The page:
The Business Council of Australia’s supplier payment code, introduced in May last year, was aimed at improving payment times across the economy and committing signatory companies to pay small businesses within 30 days of receipt of a correct invoice.
To date, 46 Business Council members and 37 non-members have adopted the code, including EY, MYOB and Xero.
Former ACCC chair Professor Graeme Samuel has been appointed independent reviewer, with the review to be overseen of a panel comprising of Australian Small Business and Family Enterprise Ombudsman (ASBFEO) Kate Carnell; Victorian Small Business Commissioner, Judy O’Connell; Council of Small Business Australia (COSBOA) chief executive, Peter Strong; and Rio Tinto Australia principal, Dirk Fourie.
“We are particularly interested in whether the code has made an impact on payment times since it was launched in May last year,” said Ms Carnell.
“We’d like to know how the code could be better promoted and if any of the code requirements should change.”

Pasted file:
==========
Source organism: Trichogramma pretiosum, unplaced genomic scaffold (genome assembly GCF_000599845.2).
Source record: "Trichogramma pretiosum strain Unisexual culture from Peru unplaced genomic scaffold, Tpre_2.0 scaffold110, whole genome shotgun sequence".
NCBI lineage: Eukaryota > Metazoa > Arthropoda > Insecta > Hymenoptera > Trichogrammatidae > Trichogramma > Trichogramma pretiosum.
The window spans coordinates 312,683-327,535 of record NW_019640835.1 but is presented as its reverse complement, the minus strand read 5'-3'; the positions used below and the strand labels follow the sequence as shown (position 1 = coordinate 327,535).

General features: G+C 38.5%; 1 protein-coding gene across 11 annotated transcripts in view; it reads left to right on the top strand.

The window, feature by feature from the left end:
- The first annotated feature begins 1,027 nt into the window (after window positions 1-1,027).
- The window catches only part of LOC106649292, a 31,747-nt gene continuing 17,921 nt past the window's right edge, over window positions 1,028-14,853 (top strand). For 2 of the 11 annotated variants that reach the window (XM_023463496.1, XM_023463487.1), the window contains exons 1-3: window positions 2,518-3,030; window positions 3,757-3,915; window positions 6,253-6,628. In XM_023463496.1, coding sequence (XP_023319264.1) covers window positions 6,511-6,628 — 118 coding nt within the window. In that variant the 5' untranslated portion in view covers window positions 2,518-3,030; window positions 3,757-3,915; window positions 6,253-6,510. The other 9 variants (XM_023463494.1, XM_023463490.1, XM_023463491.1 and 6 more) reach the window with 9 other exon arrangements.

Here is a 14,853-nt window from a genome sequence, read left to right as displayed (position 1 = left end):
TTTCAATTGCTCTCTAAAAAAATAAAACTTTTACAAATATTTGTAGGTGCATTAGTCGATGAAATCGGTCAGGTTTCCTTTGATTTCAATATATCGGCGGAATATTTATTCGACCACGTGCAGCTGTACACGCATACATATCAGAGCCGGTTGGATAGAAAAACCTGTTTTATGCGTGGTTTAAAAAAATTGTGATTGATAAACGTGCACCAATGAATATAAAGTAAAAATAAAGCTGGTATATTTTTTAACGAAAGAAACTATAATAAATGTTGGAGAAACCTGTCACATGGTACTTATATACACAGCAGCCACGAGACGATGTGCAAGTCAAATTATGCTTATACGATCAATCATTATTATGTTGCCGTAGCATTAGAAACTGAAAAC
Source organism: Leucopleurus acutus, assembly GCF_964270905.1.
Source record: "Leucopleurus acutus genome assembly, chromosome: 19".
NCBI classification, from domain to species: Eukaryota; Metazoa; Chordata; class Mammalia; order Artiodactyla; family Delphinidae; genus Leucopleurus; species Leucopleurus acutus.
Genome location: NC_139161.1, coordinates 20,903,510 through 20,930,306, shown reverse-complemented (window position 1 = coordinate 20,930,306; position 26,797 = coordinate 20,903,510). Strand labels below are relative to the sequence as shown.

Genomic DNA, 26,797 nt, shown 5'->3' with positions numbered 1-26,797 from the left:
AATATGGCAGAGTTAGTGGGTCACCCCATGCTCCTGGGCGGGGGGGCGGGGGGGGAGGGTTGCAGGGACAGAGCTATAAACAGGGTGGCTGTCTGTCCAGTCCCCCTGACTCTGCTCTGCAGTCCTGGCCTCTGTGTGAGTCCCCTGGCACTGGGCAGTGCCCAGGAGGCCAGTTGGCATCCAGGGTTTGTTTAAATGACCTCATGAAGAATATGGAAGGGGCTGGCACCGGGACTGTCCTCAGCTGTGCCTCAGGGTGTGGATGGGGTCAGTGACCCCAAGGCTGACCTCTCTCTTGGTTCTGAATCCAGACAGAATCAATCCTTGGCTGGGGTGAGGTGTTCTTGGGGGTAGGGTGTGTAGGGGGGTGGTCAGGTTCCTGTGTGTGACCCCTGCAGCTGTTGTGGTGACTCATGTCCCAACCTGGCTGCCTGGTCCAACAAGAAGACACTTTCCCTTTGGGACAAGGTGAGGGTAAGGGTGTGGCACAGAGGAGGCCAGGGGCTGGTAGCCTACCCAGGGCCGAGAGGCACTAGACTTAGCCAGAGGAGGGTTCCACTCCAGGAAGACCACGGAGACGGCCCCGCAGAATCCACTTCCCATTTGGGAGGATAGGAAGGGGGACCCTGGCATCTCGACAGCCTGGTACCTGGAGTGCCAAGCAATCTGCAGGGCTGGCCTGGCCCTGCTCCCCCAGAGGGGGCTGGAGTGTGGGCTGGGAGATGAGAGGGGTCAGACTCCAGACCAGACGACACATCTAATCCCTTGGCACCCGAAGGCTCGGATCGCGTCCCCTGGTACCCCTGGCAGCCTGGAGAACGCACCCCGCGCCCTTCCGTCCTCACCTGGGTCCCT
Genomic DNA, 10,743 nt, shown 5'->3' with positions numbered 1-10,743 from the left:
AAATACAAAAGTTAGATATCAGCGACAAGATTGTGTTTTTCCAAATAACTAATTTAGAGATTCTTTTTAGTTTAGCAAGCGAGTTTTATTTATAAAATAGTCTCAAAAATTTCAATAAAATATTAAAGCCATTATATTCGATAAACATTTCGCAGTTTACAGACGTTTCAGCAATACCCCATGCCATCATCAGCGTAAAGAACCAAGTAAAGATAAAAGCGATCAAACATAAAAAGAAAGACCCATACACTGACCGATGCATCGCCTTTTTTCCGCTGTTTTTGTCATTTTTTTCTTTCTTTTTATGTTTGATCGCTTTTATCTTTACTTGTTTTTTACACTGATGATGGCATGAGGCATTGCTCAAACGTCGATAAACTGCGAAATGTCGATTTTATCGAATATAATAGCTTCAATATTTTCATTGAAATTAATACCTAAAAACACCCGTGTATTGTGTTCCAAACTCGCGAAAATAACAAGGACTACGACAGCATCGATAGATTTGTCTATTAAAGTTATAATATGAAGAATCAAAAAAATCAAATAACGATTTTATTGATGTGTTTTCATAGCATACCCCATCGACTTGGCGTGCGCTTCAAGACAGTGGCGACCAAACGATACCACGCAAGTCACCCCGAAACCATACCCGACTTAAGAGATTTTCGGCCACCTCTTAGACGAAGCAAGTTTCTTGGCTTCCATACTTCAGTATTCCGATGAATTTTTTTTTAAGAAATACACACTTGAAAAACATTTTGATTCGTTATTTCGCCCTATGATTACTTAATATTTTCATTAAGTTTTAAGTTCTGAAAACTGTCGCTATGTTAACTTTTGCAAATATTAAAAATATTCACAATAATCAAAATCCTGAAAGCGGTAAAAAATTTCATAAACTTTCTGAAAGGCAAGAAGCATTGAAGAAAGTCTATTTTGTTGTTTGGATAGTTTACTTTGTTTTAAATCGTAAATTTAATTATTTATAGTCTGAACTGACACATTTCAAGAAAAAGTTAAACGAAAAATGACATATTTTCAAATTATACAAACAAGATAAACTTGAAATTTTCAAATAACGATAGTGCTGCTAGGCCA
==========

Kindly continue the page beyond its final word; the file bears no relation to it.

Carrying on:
Further, Ms Carnell said the review was timely, considering how most small businesses were still suffering from delayed payments.
“More and more small businesses in Australia are falling victim to the unscrupulous payment practices of some big businesses and some government instrumentalities, which is a drag on the economy,” she said.
“Given small businesses typically operate on extremely tight margins, all payments should be made in 30 days or less. As any small business owner will tell you, cash flow is king.
“Chasing overdue payments causes stress and anxiety; it’s a waste of time and it stymies growth by forcing the business to focus on surviving rather than thriving.”
Interested stakeholders are invited to provide input into the review via written submissions by 28 September and can view the terms of the review here.
Jotham Lian is the news editor of Accountants Daily, the leading source of breaking news, analysis and insight for Australian accounting professionals.
Before joining the team in 2017, Jotham wrote for a range of national mastheads including the Sydney Morning Herald, and Channel NewsAsia.